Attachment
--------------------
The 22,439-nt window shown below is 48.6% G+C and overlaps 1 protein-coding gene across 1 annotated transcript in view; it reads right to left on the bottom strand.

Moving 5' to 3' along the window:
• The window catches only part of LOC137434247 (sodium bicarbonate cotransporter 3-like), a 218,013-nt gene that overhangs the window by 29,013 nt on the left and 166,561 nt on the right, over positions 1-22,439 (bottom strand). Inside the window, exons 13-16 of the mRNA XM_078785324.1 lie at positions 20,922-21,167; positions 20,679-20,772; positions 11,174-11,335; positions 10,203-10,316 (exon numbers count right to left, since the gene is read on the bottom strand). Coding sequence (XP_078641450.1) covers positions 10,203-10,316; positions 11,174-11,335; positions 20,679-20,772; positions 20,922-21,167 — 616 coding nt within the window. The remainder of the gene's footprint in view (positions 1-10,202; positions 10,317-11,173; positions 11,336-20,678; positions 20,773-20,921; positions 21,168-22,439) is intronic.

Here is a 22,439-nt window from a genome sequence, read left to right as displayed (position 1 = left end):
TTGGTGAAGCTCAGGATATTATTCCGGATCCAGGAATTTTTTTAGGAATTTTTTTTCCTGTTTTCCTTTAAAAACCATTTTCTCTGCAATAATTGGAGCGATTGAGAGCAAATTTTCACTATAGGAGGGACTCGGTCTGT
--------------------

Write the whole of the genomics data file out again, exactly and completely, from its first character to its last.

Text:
The 22,439-nt window shown below is 48.6% G+C and overlaps 1 protein-coding gene across 1 annotated transcript in view; it reads right to left on the bottom strand.

Moving 5' to 3' along the window:
• The window catches only part of LOC137434247 (sodium bicarbonate cotransporter 3-like), a 218,013-nt gene that overhangs the window by 29,013 nt on the left and 166,561 nt on the right, over positions 1-22,439 (bottom strand). Inside the window, exons 13-16 of the mRNA XM_078785324.1 lie at positions 20,922-21,167; positions 20,679-20,772; positions 11,174-11,335; positions 10,203-10,316 (exon numbers count right to left, since the gene is read on the bottom strand). Coding sequence (XP_078641450.1) covers positions 10,203-10,316; positions 11,174-11,335; positions 20,679-20,772; positions 20,922-21,167 — 616 coding nt within the window. The remainder of the gene's footprint in view (positions 1-10,202; positions 10,317-11,173; positions 11,336-20,678; positions 20,773-20,921; positions 21,168-22,439) is intronic.

Here is a 22,439-nt window from a genome sequence, read left to right as displayed (position 1 = left end):
TTGGTGAAGCTCAGGATATTATTCCGGATCCAGGAATTTTTTTAGGAATTTTTTTTCCTGTTTTCCTTTAAAAACCATTTTCTCTGCAATAATTGGAGCGATTGAGAGCAAATTTTCACTATAGGAGGGACTCGGTCTGT